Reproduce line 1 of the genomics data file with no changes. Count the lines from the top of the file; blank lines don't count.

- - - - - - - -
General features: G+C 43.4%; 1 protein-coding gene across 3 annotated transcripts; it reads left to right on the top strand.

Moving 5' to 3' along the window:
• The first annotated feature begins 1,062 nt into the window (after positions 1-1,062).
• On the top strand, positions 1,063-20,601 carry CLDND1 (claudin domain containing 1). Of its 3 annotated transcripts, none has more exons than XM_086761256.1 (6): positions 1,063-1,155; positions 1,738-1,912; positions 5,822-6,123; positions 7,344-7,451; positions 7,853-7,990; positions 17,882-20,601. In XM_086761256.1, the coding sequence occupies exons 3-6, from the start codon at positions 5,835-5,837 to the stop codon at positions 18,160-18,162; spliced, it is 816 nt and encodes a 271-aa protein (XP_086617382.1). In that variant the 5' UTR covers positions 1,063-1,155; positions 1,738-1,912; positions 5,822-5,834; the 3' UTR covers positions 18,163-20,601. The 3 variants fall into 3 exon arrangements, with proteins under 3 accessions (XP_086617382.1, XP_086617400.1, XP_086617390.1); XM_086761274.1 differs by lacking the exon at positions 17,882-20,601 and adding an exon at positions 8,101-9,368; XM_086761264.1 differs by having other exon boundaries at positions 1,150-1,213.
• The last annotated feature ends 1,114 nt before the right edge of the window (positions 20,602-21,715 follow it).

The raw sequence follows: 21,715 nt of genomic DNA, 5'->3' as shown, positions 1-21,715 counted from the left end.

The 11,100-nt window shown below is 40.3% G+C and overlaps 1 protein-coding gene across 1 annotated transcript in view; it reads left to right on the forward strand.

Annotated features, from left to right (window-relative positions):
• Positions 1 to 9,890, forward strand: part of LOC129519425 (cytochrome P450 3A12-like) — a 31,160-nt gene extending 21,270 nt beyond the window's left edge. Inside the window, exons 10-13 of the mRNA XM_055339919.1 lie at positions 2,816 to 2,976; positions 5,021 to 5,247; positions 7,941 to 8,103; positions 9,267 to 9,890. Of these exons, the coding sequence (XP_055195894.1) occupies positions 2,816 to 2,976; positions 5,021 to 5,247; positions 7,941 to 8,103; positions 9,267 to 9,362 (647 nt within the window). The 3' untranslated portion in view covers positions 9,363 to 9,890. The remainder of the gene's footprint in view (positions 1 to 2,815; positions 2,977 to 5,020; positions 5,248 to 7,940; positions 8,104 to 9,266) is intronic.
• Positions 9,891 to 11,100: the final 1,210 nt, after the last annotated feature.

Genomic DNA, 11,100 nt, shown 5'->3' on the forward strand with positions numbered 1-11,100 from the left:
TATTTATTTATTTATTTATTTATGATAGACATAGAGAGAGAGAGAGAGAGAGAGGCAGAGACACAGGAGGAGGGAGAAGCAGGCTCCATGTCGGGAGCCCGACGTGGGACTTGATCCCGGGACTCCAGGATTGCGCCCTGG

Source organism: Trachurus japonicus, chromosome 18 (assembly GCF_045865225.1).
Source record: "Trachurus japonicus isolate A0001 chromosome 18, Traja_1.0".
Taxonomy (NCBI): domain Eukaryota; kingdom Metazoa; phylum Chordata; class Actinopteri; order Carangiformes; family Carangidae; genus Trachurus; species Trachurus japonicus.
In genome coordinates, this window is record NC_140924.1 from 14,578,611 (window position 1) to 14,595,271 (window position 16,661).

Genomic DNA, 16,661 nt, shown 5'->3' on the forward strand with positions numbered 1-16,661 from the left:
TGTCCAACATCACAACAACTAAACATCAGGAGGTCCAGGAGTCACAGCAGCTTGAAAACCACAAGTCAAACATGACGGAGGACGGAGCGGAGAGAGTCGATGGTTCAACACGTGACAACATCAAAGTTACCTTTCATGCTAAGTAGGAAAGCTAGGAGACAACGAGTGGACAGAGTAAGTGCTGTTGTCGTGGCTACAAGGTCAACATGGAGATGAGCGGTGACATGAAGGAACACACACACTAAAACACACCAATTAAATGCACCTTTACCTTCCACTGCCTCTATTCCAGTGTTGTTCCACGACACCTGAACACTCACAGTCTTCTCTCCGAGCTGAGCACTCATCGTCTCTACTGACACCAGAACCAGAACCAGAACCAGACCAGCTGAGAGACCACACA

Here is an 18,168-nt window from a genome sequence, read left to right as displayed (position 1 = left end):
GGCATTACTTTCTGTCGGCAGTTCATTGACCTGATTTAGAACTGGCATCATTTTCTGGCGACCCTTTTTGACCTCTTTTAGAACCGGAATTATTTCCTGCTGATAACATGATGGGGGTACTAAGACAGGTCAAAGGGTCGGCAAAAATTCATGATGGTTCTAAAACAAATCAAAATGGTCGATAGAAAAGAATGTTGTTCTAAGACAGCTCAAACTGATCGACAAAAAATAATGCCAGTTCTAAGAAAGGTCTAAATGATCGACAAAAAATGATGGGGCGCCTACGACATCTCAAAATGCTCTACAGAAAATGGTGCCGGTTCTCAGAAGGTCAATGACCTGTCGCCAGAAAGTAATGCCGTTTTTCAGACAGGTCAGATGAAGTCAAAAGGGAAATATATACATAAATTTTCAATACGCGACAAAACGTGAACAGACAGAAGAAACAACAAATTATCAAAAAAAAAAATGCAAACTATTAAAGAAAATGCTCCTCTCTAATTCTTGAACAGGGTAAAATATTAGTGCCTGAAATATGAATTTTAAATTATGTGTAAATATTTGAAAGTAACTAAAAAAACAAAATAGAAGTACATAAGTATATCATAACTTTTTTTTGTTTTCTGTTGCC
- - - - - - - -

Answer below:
General features: G+C 43.4%; 1 protein-coding gene across 3 annotated transcripts; it reads left to right on the top strand.